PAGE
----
Results

Of the 6152 women aged 70–80 years who were invited to participate in HUNT 2, 4660 (75%) answered the registration forms and met at the screening station. A total of 3355 out of 4660 (72%) answered the EPINCONT questionnaire. Of those, 770 participated in both HUNT 2 and HUNT 3. These participants were included in the current study. The mean age of the included participants in HUNT 2 and HUNT 3 was 73 years (range 70–80) and 84 years (range 83–92), respectively. Characteristics and co morbidity of the participants in HUNT 2 and HUNT 3 are shown in Table 1. Urinary incontinence was reported by 183 (24%) of the women in HUNT 2. When participating in HUNT 3, 353 women (46%) confirmed that they had UI (P<0.001). No significant differences in ADL or IADL at baseline between continent and incontinent women were found.
Table 1

Patient characteristics when participating in HUNT 2 and HUNT 3

Characteristic

Urinary incontinence

Urinary incontinence

 

HUNT 2

HUNT 3

 

Yes 183 (24)

No 587 (76)

P-value

Yes 353 (46)

No 417 (54)

P-value

Age, mean ± SD

73 ± 2.8

73 ± 2.6

 

84±2.3

84 ± 2.6

 

Physical impairment

26 (14)

63 (10)

.199

69 (38)

203 (35)

.440

Myocardial infarction

8 (4)

19 (3)

.466

17 (9)

47 (8)

.587

Stroke

7 (4)

12 (2)

.175

18 (10)

41 (7)

.208

Diabetes

8 (4)

20 (3)

.543

19 (10)

52 (9)

.538

Rheumatoid arthritis

6 (3)

18 (3)

.885

   

Arthritis

68 (37)

159 (27)

.009

   

Hip fracture

7 (4)

22 (4)

.962

15 (8)

40 (7)

.526

Depression

8 (6)

21 (5)

.599

8 (6)

15 (3)

.227

Hysterectomi

22 (12)

70 (12)

.972

27 (15)

83 (14)

.836

Consulted physician

153 (88)

430 (78)

.005

83 (51)

60 (14)

<001

Treatment UI

   

60 (32)

43 (7)

<001

Numbers are given as n(%). Participants often had more than one disease.

In the regression analysis, urinary incontinence was significantly associated with ADL-decline in older women during an eleven-year period. Women who were incontinent were more than twice as likely to experience decline in ADL during the follow-up (OR =2.37, 95% CI =1.01-5.58, P=.04) compared to continent women. No significant association between urinary incontinence and IADL-decline was found (OR=1.18, CI=.75-1.86, P=.46). Also, ADL-decline at baseline and certain types of diseases were associated with decline in ADL and IADL (see Table 2). At baseline, more incontinent women needed help from formal home care help services and/or home nursing care to perform activities of daily living and instrumental activities of daily living, respectively 19.5% in incontinent women and 11.2% in continent women (P<.01). At follow-up however, there were no significant differences between the two groups.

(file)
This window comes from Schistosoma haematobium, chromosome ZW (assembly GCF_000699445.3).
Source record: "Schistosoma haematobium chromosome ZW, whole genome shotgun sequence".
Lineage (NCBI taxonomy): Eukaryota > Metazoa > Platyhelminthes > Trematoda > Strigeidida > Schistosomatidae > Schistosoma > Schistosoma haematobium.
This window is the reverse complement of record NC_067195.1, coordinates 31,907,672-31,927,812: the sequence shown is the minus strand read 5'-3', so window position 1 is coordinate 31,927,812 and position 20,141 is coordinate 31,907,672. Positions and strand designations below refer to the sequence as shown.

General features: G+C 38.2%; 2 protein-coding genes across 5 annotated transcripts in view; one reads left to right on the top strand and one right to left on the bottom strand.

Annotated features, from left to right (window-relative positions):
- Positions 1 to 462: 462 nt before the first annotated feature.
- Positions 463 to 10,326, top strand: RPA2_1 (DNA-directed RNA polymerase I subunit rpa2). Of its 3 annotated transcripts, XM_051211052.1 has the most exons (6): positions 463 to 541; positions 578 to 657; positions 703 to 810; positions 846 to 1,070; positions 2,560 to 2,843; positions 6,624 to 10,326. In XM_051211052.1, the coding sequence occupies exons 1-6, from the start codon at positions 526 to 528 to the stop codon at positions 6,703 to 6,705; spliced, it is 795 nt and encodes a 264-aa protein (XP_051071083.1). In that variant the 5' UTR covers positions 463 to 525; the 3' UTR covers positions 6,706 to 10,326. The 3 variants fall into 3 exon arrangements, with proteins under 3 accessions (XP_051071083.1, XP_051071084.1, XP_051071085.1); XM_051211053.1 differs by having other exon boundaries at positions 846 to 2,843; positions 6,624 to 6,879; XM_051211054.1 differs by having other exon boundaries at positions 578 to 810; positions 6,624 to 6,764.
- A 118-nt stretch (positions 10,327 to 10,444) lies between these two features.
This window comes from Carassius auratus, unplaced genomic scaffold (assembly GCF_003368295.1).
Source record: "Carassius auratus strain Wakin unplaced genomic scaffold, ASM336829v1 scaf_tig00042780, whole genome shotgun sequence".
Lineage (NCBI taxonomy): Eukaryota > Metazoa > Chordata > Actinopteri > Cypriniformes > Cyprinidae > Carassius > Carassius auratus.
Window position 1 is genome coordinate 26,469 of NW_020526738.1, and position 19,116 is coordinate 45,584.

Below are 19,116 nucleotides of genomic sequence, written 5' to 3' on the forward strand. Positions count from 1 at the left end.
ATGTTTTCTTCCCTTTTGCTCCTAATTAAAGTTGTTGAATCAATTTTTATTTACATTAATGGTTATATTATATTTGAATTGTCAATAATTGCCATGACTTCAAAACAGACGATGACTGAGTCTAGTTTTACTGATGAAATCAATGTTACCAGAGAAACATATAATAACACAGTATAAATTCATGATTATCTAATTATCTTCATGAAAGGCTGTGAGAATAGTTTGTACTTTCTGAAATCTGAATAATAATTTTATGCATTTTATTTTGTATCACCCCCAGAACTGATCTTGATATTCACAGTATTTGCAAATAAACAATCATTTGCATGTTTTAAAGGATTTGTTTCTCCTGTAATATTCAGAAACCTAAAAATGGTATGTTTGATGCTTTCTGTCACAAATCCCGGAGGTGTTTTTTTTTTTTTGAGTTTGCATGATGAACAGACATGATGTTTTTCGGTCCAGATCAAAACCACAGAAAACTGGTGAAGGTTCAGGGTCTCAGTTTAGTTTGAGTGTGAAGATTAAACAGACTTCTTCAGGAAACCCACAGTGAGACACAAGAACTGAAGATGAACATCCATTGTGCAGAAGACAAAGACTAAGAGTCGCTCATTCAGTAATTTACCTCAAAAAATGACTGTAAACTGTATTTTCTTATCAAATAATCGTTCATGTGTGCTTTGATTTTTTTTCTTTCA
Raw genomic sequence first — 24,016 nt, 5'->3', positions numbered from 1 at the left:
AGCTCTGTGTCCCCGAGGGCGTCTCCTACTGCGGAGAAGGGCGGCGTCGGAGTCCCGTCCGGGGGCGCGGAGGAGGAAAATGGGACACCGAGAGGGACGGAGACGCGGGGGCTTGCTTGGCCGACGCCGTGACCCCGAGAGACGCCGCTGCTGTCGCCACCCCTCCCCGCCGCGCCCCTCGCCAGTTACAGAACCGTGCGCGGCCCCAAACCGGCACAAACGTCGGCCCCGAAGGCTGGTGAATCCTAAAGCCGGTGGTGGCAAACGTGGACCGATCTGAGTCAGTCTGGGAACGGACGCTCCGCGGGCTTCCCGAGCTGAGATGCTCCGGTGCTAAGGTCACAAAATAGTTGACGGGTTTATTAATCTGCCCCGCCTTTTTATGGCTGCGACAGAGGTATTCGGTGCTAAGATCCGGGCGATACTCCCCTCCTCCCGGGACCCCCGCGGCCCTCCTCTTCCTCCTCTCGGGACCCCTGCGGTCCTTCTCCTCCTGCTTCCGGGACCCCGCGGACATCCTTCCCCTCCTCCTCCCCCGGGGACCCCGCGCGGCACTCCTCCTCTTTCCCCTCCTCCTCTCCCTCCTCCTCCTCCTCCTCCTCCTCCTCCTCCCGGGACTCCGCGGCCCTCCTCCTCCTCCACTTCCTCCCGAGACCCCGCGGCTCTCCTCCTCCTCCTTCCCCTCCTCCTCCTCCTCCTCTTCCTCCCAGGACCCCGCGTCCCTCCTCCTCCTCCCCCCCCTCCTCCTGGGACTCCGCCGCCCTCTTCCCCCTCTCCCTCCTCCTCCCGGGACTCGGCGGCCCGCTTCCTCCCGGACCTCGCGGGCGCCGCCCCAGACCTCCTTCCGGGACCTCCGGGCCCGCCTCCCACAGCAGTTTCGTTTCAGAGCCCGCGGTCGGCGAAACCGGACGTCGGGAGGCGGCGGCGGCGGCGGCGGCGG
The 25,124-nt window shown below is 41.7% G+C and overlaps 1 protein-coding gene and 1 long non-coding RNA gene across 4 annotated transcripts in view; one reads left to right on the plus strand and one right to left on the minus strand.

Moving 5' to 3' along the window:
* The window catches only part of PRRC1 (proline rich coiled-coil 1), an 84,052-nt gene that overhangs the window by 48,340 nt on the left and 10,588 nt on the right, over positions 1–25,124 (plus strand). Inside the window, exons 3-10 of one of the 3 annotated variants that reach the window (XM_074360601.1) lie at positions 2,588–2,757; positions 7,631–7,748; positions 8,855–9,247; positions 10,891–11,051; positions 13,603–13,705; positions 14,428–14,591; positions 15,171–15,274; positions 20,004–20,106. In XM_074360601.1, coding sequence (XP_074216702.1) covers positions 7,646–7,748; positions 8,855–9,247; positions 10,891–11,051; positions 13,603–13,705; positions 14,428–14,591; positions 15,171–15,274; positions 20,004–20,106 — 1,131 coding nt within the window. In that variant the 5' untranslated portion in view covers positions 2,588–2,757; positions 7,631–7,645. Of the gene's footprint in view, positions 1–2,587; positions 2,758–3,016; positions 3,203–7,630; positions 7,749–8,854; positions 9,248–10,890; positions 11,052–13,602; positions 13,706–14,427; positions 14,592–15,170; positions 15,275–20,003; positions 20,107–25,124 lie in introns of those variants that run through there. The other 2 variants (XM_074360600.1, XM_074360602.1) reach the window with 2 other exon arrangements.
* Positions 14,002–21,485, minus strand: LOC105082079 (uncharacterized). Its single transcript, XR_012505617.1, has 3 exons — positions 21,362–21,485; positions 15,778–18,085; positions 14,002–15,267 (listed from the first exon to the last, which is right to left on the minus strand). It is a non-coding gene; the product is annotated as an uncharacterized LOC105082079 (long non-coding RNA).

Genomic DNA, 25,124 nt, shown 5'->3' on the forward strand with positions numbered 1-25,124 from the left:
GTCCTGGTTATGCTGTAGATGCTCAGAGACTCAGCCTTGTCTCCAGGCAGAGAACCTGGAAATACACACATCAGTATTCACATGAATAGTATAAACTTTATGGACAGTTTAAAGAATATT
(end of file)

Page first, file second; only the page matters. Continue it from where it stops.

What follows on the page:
Table 2

Urinary incontinence and decline in ADL and IADL activities during 10 year follow-up

Variable

ADL

IADL

Odds ratio (95% confidence interval)

Incontinence, crude

1.93 (.98-3.82)

1.28 (.88-1.85)

Incontinence, adjusted

2.37 (1.01-5.58)

1.18 (0.75-1.86)

Age at participating

1.17 (1.05-1.31)

1.21 (1.06-1.19)

ADL/IADL

5.65 (1.47-21.77)

0.26 (0.11-.62)

Physical impairment

1.17 (0.44-3.11)

1.86 (0.79-2.10)

Diabetes

0 .64 (0.08-4.96)

1.32 (0.58-2.98)

Myocardial infarction

1.33 (0.29-6.01)

1.04 (0.42-2.56)

Stroke

2.50 (.52-11.91)

1.40 (0.51-3.82)

Arthritis

0.73 (.06-5.63)

1.40 (0.58-3.37)

Depression

0.88 (.11-6.96)

1.23 (0.50-3.04)

Adjusted for potential confounders.

Discussion

The presence of UI might be of prognostic importance for loss of autonomy and for functional decline. The main finding in this longitudinal study confirms UI to be a significant risk factor for ADL-decline and that UI is not associated with decline in IADL-functions in homebound older women over a period of eleven years, after adjusting for baseline ADL and IADL decline, age, physical impairment and co morbidity. The results of the study confirm that UI is a risk factor for ADL-decline. However, no effect on the risk of needing home care was verified. This might be explained by the possibility that the declined women received informal help from spouse or other relatives. Unfortunately, we did not have data to verify this. In a recent Belgian study, results showed that there might be more use of informal caregivers in municipalities with few inhabitants. In North Trøndelag, most of the municipalities have less than 5000 inhabitants. In a study among frail elderly with UI in Japan, the need of professional care and informal care was studied. Incontinent subjects were grouped into three levels of severity. Those who were in the moderate incontinence group received most help from their informal caregiver [17].

Huang et al. studied decline in physical function and urinary incontinence in community-dwelling women aged 65 and older. They measured the time used for walking 6 meters and for completing five chair stands to define decline in physical function, and found that decline in physics explained an estimate of 9% of clinically frequent incontinence [18]. Results from a Canadian cross sectional study showed that need of help to perform ADL and IADL can mainly be explained by the presence of chronic conditions. Their results also showed a relation between urinary incontinence and ADL-dependency (OR 1.65) and IADL-dependency (OR 1.70) [19].